As we await the emotional fallout from compulsory lockdown during the pandemic, many bystanders are predicting an uptick in divorce filings. This week, a bill making the dissolution of marriages more straightforward cleared a major hurdle.
The Divorce, Dissolution and Separation Bill will shake up the divorce laws in England & Wales, providing a huge change to the way in which divorce is approached. It is set to remove the requirement for couples to place the blame on one party in order to avoid a lengthy delay to the divorce. The bill, which originated in the House of Lords and which introduces “no-fault” divorces was backed by MPs, passing its first hurdle in the Commons by 231 aye votes to 16 nays.
Currently, the only ground for divorce is that the marriage has irretrievably broken down. This is proved by relying upon one of 5 conduct-based facts:
- unreasonable behaviour
- 2 years separation with the consent of both parties
- 5 years separation without consent
In some cases, waiting 2 years to divorce post-separation is simply not financially possible, forcing one spouse to have to rely on a fault-based reason within the divorce petition.
In our article on 13th December 2018 we reviewed the impact of the fault-based divorce system, particularly on children, and the fact that in many cases it automatically creates animosity between the parties even in circumstances where they both agree to divorce and have every intention from the outset to do so amicably.
Within the current procedure, should the person petitioning for divorce rely on a conduct-based fact within the petition, they have to provide a statement setting out evidence of the conduct; the element of the petition that inevitably creates the most animosity and causes some divorces to become defended.
Under the new rules, the individual does not have to provide such detailed evidence but instead can simply provide a statement that the marriage has irretrievably broken down. There is also a new option for couples to provide a joint statement and apply jointly for divorce.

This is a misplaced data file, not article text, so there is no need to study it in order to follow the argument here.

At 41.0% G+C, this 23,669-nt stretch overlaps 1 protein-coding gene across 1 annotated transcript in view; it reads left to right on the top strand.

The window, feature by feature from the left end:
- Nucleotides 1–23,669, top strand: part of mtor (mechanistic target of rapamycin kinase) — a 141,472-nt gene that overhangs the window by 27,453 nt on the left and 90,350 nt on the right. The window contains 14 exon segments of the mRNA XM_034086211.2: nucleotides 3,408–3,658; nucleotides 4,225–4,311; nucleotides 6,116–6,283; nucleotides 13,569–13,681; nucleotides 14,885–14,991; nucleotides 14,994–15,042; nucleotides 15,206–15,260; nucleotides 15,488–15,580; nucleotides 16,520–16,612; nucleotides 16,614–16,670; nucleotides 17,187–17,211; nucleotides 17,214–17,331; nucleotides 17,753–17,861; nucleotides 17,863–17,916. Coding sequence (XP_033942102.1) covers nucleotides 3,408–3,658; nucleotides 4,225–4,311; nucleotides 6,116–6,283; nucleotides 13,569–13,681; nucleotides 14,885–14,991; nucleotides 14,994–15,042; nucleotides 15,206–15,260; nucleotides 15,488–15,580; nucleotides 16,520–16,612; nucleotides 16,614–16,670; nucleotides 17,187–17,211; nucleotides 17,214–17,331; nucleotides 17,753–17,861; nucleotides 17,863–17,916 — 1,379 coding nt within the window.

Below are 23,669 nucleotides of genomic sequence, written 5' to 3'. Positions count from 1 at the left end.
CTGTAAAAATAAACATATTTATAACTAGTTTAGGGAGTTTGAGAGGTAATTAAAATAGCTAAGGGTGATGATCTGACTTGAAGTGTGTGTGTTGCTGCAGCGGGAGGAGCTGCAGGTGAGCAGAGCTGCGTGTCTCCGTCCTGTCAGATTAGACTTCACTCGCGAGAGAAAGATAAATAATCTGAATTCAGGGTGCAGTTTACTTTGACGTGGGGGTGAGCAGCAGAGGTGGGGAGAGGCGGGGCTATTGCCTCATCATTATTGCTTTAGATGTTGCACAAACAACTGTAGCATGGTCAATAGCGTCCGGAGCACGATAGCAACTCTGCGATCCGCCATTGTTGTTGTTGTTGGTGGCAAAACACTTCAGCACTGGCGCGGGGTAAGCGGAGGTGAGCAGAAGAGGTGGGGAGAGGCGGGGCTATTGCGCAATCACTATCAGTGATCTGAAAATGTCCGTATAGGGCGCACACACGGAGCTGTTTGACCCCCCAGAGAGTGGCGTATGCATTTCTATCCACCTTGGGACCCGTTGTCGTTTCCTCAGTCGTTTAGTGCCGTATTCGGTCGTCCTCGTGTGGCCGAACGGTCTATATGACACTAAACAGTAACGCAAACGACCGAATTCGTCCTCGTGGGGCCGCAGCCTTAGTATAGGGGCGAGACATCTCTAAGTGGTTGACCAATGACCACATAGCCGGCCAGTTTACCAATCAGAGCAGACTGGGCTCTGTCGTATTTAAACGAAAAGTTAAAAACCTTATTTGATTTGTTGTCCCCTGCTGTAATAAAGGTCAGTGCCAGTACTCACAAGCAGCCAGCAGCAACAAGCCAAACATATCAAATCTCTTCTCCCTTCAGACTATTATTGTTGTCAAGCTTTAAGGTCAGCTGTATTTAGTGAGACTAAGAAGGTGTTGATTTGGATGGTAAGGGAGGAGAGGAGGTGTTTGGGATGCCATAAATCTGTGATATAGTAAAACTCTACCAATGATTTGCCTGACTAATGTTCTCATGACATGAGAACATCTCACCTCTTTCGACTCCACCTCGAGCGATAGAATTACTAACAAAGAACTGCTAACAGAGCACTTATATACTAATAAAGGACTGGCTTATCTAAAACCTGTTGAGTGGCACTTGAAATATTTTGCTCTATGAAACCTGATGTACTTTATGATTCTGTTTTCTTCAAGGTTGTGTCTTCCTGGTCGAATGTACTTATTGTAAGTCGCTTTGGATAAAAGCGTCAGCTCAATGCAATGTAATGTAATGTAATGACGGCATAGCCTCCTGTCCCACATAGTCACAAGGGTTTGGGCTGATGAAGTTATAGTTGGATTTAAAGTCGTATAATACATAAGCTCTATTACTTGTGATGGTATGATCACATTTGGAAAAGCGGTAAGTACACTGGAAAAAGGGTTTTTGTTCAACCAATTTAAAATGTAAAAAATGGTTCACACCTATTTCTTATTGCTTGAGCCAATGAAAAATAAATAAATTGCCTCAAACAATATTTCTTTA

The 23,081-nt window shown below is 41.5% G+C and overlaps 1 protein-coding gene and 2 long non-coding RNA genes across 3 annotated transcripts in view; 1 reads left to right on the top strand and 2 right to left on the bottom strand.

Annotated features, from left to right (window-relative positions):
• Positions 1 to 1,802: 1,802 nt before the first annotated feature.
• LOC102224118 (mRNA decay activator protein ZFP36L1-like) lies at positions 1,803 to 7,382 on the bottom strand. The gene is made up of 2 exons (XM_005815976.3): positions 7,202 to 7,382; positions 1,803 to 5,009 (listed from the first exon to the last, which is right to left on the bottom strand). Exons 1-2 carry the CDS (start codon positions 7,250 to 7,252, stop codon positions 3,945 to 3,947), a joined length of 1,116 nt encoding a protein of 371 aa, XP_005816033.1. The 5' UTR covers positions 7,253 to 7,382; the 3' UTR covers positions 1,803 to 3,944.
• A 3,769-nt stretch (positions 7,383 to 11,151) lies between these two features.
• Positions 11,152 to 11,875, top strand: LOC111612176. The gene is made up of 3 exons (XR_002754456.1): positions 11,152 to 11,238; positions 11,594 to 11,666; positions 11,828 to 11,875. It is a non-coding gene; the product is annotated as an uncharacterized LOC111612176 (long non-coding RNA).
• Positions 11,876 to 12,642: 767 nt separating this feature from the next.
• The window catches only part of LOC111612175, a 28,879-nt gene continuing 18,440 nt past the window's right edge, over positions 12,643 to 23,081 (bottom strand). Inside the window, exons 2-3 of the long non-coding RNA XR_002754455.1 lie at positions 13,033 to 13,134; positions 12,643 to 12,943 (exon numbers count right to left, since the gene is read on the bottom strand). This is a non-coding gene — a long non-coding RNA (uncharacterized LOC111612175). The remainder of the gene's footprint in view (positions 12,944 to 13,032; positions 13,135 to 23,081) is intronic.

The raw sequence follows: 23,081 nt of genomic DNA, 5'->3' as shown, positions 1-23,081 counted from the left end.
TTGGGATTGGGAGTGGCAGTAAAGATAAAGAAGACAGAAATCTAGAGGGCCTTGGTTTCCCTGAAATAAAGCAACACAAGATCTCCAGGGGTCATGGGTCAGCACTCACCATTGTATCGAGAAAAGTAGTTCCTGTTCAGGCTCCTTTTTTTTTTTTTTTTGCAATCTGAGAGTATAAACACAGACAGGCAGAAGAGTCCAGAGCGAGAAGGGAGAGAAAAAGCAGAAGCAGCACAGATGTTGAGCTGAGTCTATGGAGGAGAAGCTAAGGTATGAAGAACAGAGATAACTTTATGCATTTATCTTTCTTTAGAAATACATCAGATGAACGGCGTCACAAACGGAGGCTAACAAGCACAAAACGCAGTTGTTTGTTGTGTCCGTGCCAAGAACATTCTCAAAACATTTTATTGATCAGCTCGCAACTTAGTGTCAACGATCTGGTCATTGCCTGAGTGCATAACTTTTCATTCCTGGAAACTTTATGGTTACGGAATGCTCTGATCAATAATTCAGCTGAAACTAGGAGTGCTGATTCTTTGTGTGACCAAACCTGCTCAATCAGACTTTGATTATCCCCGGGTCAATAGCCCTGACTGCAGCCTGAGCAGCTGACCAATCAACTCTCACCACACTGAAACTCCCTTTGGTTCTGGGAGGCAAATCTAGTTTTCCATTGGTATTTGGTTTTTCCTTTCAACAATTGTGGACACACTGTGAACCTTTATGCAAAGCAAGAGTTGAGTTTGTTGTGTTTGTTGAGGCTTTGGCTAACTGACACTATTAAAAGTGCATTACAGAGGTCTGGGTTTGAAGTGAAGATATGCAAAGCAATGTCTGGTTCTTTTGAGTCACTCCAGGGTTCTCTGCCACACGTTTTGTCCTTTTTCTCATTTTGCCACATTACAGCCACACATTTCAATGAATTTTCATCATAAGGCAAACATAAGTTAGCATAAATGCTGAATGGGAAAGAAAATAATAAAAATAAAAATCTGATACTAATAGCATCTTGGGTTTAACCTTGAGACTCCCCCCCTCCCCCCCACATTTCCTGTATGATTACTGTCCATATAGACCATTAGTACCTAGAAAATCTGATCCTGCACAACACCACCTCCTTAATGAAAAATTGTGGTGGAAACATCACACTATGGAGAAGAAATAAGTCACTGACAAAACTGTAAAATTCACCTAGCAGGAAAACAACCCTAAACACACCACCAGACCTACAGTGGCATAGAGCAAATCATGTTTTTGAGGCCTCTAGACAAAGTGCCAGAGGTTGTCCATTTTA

The bill replaces the terms “decree nisi” and “decree absolute” with “conditional order” and “final order”. “Petitioners” will also become “applicants”. Under the proposals, there must be a minimum six-month period between the lodging of a petition to the divorce being made final.
Couples will also have the option to file a joint application in cases where the decision to divorce is mutual. This prevents them having to wait 2 years or, from one spouse relying on the other’s conduct as a means of petitioning for divorce creating unnecessary animosity. It is anticipated this will also encourage parties to reach a financial settlement more quickly and cost-effectively given that communications between spouses will, it is hoped, remain more amicable throughout the process. It is also hoped that children of divorcing couples will benefit from less tension between parents who choose to mutually separate.
This development will go some way towards counteracting many of the problems within the divorce system that have been in place for many years. It is hoped that couples and children will benefit from the changes both emotionally and financially.
If you are considering divorce proceedings and wish to talk through your situation to determine whether you could petition for divorce, please call our Laura Ware on 01732 525923 or email email@example.com and we will be happy to discuss this with you.
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